Pat Perez, whose tour, LIV Golf, was ripped by Tiger Woods earlier this year, blasted the 15-time major champion this week in response, saying “that’s one of the stupidest things I think he has said.”
Perez, one of golf’s more outspoken pros, offered several thoughts this week on the Son of a Butch podcast, hosted by Claude Harmon III, Perez’s swing coach, though most centered on LIV, the sixth-month-old Saudi-backed series. And one comment came in response to a Woods critique in late July at the Open Championship. There, Woods was asked what he thought of players being “tempted” to play for LIV, and he gave about a 450-word response.
As part of it, Woods questioned players’ incentive should they join LIV, which, unlike the established PGA Tour, offers its players guaranteed money, regardless of finish.
“But what these players are doing for guaranteed money, what is the incentive to practice?” Woods said. “What is the incentive to go out there and earn it in the dirt? You’re just getting paid a lot of money up front and playing a few events and playing 54 holes. They’re playing blaring music and have all these atmospheres that are different.”
Perez, who played over 20 seasons on the PGA Tour before joining LIV in June, strongly disagreed with Woods. For clarity, here is the complete exchange:
“The money aspect of it, for me, it’s so interesting to watch people talk about that, fixate on that, but the football stadiums in the NFL are filled,” Harmon started. “Baseball stadiums, people go watch. Basketball, people go watch. They’re now paying college athletes. The colleges in America, you know, the money that Alabama brings in for amateur football, not even professional football. And nobody has any problem with any of that. And then obviously Tiger Woods coming out and talking about where is the incentive to practice and play with guaranteed money … “
“That’s the stupidest s**t I have ever heard of in my life,” Perez said. “That’s one of the stupidest things I think he has said. The incentive is the fact that last place is 120,000, first place is four million. You cannot win four million on the PGA Tour. Now, next year you might; they finally got the perks. But last time I checked, he signed a $40 million deal right out of college, was flying on the Nike jet. He found incentive. He could have shut it down right then.
“He did pretty good with all the guarantees up front,” Harmon said.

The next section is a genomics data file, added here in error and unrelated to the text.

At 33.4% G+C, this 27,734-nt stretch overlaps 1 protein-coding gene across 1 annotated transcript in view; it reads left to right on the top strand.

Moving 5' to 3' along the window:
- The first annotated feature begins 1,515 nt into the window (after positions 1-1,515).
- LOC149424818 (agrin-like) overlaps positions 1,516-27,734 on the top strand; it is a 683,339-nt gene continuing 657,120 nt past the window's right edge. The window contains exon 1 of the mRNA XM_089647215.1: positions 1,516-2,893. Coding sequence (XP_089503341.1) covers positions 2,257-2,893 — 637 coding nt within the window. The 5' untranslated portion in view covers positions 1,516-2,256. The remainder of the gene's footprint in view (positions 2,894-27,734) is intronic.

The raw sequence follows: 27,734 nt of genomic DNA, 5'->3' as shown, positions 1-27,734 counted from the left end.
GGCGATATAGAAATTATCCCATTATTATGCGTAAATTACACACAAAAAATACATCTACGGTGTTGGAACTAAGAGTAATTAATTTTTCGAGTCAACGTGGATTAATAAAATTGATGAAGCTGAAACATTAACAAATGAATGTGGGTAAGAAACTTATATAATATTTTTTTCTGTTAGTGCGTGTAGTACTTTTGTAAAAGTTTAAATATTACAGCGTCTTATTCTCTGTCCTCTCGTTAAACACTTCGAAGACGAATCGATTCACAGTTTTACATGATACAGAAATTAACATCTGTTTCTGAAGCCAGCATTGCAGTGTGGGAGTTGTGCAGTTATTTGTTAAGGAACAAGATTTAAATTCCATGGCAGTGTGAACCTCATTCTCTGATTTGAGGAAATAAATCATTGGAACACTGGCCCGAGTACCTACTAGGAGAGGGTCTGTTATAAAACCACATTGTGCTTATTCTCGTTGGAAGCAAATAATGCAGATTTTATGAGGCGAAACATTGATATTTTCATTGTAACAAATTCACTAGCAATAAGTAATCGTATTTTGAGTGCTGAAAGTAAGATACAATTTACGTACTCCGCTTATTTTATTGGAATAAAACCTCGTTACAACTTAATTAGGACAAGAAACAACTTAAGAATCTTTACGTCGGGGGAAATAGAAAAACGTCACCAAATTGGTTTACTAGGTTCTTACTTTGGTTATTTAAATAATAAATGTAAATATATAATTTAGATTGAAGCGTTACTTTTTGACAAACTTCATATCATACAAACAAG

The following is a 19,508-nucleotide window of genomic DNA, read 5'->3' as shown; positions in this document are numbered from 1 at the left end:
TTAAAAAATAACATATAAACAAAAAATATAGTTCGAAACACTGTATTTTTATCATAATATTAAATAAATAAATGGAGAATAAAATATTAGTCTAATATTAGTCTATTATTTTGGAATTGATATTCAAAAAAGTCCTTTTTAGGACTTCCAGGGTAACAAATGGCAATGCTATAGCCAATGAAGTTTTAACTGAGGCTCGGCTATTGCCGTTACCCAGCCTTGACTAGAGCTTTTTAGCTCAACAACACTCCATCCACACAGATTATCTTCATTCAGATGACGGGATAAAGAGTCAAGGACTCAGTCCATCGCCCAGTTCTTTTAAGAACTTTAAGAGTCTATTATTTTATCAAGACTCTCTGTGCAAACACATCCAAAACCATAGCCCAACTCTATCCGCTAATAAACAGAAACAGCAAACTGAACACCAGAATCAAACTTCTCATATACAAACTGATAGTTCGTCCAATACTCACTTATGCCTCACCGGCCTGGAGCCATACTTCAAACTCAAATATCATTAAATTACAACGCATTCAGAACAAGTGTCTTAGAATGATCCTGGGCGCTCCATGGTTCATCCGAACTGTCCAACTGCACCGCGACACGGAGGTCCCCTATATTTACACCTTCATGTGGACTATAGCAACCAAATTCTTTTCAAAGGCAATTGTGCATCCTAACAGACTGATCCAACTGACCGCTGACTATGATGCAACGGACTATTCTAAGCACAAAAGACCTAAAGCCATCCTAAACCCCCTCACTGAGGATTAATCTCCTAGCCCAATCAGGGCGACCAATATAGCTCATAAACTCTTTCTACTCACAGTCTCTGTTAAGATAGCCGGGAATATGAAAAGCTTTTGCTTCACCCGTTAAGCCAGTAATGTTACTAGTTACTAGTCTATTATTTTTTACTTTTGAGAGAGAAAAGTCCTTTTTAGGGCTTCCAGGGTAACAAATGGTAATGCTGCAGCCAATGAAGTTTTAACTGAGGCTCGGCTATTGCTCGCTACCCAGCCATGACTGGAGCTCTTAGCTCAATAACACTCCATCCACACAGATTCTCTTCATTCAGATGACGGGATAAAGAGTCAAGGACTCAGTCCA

“He had a lot of guarantees. You know what, and he was the hottest thing. He’s made so much money off the course, he found incentive to go. But again, he only played how many tournaments. He didn’t go — I never saw him at John Deere, never saw him supporting all these events. He played in the majors, he played in the WGCs and that was it. He played Torrey. Never played Riv. But he’s worth every dime. In fact, like I said, he’s two billion short of where he should be, I think.”
On a look at Woods’ record, he’s played at Riviera Country Club 13 times, and he now hosts an event, the Genesis Invitational, there. He’s played the John Deere Classic once, in 1996. The event was then known as the Quad City Classic, and it was Woods’ third event as a pro.
After a thought on whether Rory McIlroy, with 23 Tour victories, could pass Phil Mickelson, with 45 — “No, I don’t see it; he’s going to catch him in majors; I mean, Rory should have 15 majors by now; that’s how phenomenal he is” — Perez continued with his incentive opinion.
“The incentive, the incentive, the fact that you can go from like 22nd place or 18th place, have a great Sunday, go from making 220 grand to four million, you cannot do that anywhere,” Perez said. “That’s the incentive. I mean, you were out there, you’ve seen people, guys are grinding as hard as they ever have in their lifetime. Because not even that — you can go from making 160 grand to like one million. It’s very hard to do on the PGA Tour.”
Later in the podcast, the talk turned to Dustin Johnson, another Harmon-coached player who left the Tour for LIV. Johnson won one tournament (earning $4 million), along with the series’ eight-tournament-long points title (earning an $18 million bonus), and his four-man team, which included Perez, won the team crown (earning each player $4 million).
“He is unbelievable in his routines, the way he does things every day,” Perez said. “And his focus. He does his workouts, he hits his wedges for 45 minutes, and then he gets in and it’s an all-day affair for him. And here’s a guy that signed for a ton of cash up front, and he made a ton on the course, wins the individual, and still grinds like he’s trying to get his Tour card for the first time.
“You go back to what’s the incentive, the incentive is that you can make — DJ made 18 million on the individual, another 17 on the course. He did that in eight weeks. There’s plenty of incentive there. You can say it’s not about the money, the money dah, dah, dah, dah, it is there. It’s there.”
Editor’s note: You can listen to the entire podcast here.